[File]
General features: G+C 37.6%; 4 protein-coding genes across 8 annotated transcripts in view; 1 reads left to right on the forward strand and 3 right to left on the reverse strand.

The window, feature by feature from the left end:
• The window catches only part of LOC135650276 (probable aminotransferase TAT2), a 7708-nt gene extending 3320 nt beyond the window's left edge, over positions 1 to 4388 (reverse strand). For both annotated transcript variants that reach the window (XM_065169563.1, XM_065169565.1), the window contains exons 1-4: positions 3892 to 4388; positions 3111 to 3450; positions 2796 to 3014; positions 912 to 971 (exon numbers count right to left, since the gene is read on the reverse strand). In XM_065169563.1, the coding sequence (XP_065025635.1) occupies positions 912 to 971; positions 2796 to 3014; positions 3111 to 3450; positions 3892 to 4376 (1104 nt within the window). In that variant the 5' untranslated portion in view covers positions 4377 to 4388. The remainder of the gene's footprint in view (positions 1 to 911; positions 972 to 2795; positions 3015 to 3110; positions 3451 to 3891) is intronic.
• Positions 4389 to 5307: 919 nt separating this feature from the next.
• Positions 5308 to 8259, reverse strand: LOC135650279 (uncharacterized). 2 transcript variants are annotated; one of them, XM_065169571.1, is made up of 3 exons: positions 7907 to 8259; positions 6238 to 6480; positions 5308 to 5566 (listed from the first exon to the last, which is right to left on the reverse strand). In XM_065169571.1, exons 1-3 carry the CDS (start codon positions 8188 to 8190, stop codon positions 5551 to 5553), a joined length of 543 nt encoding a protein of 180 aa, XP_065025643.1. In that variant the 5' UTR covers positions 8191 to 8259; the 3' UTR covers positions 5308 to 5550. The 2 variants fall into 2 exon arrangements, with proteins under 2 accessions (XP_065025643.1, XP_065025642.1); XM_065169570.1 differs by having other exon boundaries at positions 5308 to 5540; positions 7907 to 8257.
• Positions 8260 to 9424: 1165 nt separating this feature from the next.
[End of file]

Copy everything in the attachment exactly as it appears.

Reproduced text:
General features: G+C 37.6%; 4 protein-coding genes across 8 annotated transcripts in view; 1 reads left to right on the forward strand and 3 right to left on the reverse strand.

The window, feature by feature from the left end:
• The window catches only part of LOC135650276 (probable aminotransferase TAT2), a 7708-nt gene extending 3320 nt beyond the window's left edge, over positions 1 to 4388 (reverse strand). For both annotated transcript variants that reach the window (XM_065169563.1, XM_065169565.1), the window contains exons 1-4: positions 3892 to 4388; positions 3111 to 3450; positions 2796 to 3014; positions 912 to 971 (exon numbers count right to left, since the gene is read on the reverse strand). In XM_065169563.1, the coding sequence (XP_065025635.1) occupies positions 912 to 971; positions 2796 to 3014; positions 3111 to 3450; positions 3892 to 4376 (1104 nt within the window). In that variant the 5' untranslated portion in view covers positions 4377 to 4388. The remainder of the gene's footprint in view (positions 1 to 911; positions 972 to 2795; positions 3015 to 3110; positions 3451 to 3891) is intronic.
• Positions 4389 to 5307: 919 nt separating this feature from the next.
• Positions 5308 to 8259, reverse strand: LOC135650279 (uncharacterized). 2 transcript variants are annotated; one of them, XM_065169571.1, is made up of 3 exons: positions 7907 to 8259; positions 6238 to 6480; positions 5308 to 5566 (listed from the first exon to the last, which is right to left on the reverse strand). In XM_065169571.1, exons 1-3 carry the CDS (start codon positions 8188 to 8190, stop codon positions 5551 to 5553), a joined length of 543 nt encoding a protein of 180 aa, XP_065025643.1. In that variant the 5' UTR covers positions 8191 to 8259; the 3' UTR covers positions 5308 to 5550. The 2 variants fall into 2 exon arrangements, with proteins under 2 accessions (XP_065025643.1, XP_065025642.1); XM_065169570.1 differs by having other exon boundaries at positions 5308 to 5540; positions 7907 to 8257.
• Positions 8260 to 9424: 1165 nt separating this feature from the next.